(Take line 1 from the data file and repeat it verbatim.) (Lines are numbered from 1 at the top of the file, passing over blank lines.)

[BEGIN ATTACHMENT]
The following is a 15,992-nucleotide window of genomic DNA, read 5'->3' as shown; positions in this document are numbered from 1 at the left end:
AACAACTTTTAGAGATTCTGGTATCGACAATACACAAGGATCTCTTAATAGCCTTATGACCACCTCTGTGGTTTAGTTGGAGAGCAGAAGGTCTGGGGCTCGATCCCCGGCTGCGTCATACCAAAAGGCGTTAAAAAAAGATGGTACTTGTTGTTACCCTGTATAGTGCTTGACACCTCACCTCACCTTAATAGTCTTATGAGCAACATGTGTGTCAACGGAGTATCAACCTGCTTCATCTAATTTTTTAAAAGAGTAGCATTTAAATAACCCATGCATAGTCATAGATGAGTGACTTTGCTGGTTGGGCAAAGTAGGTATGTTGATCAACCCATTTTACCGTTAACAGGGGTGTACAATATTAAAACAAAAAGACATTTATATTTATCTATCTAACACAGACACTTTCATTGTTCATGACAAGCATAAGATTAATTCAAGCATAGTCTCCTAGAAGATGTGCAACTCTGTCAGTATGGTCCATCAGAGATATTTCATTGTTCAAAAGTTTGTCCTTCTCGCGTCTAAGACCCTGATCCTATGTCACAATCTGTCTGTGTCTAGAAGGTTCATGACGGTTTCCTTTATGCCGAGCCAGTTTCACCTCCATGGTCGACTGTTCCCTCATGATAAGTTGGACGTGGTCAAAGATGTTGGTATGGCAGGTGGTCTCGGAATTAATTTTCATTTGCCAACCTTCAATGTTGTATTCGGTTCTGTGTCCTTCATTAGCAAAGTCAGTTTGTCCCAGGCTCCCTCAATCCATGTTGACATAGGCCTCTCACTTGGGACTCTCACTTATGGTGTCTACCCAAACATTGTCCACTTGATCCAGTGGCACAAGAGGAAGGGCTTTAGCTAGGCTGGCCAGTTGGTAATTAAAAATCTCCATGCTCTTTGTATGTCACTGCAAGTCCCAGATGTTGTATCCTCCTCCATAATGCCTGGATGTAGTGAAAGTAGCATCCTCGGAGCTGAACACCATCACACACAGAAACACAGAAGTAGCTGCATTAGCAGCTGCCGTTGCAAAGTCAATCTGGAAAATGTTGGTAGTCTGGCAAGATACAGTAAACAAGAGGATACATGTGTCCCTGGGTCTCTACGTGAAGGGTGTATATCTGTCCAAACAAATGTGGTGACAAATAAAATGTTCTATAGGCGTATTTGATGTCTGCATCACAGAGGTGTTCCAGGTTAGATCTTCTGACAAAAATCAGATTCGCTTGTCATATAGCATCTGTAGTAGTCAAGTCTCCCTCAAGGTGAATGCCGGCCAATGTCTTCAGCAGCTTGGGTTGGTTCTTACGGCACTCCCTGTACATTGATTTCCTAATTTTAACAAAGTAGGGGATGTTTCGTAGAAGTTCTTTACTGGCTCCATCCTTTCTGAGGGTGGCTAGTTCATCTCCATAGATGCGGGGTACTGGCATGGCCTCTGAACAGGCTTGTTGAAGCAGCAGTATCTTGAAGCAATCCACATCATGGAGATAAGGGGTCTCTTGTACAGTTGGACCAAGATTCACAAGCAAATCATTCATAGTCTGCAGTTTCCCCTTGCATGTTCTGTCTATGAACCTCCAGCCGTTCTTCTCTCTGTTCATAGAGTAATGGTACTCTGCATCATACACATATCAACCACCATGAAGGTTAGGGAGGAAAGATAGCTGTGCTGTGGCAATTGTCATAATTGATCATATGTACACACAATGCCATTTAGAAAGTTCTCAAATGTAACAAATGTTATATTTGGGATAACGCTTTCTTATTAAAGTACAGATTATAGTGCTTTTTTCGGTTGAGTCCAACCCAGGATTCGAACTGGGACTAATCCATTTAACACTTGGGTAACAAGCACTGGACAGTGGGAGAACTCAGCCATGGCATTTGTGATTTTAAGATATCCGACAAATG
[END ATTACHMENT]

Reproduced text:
The following is a 15,992-nucleotide window of genomic DNA, read 5'->3' as shown; positions in this document are numbered from 1 at the left end: